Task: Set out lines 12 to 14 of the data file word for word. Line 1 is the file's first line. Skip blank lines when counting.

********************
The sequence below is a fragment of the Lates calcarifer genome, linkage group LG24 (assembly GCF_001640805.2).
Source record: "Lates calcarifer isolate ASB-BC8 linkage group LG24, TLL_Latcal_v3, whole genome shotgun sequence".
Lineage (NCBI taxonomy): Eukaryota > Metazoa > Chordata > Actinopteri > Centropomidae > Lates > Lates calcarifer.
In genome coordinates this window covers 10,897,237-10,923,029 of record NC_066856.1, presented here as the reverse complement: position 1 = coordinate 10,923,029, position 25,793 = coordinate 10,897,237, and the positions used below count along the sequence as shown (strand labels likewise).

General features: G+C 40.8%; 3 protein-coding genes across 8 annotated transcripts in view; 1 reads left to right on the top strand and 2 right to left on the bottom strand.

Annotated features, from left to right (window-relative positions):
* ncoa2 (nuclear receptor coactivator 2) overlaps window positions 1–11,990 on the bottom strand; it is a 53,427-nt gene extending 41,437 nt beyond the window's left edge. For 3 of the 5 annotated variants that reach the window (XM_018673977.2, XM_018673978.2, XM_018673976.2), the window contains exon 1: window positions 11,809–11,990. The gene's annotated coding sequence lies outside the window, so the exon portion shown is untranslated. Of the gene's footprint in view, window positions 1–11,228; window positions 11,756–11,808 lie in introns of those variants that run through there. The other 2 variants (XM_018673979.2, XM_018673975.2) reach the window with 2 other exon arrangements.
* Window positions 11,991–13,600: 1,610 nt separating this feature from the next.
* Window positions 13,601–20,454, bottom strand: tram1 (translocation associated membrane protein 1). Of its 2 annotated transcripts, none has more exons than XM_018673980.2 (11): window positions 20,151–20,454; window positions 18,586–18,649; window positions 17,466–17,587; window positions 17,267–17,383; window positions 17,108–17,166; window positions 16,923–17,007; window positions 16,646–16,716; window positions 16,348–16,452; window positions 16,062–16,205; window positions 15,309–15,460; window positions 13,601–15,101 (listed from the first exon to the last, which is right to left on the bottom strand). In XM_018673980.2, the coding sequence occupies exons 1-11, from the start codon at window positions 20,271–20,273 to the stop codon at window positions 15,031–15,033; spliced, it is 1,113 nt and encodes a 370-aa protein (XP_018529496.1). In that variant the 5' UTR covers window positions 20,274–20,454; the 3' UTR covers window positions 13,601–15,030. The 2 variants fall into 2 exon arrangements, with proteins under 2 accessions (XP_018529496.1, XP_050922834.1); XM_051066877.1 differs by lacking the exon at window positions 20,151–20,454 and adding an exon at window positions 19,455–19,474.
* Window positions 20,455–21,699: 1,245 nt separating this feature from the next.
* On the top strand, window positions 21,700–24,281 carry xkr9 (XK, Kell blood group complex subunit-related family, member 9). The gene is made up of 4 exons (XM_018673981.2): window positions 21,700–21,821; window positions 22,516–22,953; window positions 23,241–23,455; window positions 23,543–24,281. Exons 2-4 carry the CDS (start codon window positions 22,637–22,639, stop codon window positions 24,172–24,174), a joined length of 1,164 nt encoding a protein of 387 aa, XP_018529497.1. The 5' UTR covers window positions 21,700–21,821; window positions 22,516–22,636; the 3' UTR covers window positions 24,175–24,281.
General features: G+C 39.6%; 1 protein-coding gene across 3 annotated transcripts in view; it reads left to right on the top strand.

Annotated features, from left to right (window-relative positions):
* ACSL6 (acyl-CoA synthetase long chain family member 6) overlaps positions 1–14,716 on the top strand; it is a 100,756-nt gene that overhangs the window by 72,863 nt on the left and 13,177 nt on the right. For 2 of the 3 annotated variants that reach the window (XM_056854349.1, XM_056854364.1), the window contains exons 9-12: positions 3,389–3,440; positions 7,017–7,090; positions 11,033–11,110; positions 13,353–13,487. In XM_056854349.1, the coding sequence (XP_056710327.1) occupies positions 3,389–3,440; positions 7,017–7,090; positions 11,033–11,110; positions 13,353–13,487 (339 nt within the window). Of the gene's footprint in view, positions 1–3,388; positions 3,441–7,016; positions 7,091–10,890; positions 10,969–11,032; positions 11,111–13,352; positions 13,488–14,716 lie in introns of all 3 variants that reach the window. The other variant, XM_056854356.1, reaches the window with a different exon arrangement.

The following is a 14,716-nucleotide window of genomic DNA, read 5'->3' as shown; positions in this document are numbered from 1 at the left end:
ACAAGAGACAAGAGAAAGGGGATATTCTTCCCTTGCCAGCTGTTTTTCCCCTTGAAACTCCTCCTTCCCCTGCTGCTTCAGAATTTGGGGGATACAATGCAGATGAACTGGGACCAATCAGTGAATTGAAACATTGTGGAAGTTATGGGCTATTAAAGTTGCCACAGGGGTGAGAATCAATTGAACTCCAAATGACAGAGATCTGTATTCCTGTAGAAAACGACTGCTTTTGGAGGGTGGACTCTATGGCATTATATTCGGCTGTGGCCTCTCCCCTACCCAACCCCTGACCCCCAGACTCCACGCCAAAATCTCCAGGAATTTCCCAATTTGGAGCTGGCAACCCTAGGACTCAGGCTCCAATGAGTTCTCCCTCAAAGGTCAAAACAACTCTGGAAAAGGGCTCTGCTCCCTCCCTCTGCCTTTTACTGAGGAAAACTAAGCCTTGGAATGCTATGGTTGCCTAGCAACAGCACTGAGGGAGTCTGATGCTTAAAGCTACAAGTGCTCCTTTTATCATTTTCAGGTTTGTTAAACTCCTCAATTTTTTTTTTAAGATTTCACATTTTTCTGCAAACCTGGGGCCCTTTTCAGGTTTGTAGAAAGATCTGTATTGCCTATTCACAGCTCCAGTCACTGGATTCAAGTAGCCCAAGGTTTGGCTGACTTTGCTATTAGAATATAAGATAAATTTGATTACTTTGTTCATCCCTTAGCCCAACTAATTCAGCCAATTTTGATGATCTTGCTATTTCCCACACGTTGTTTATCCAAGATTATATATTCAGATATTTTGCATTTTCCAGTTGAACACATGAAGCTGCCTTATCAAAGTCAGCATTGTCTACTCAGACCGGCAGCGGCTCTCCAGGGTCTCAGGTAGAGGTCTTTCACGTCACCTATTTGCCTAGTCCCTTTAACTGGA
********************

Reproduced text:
General features: G+C 39.6%; 1 protein-coding gene across 3 annotated transcripts in view; it reads left to right on the top strand.

Annotated features, from left to right (window-relative positions):
* ACSL6 (acyl-CoA synthetase long chain family member 6) overlaps positions 1–14,716 on the top strand; it is a 100,756-nt gene that overhangs the window by 72,863 nt on the left and 13,177 nt on the right. For 2 of the 3 annotated variants that reach the window (XM_056854349.1, XM_056854364.1), the window contains exons 9-12: positions 3,389–3,440; positions 7,017–7,090; positions 11,033–11,110; positions 13,353–13,487. In XM_056854349.1, the coding sequence (XP_056710327.1) occupies positions 3,389–3,440; positions 7,017–7,090; positions 11,033–11,110; positions 13,353–13,487 (339 nt within the window). Of the gene's footprint in view, positions 1–3,388; positions 3,441–7,016; positions 7,091–10,890; positions 10,969–11,032; positions 11,111–13,352; positions 13,488–14,716 lie in introns of all 3 variants that reach the window. The other variant, XM_056854356.1, reaches the window with a different exon arrangement.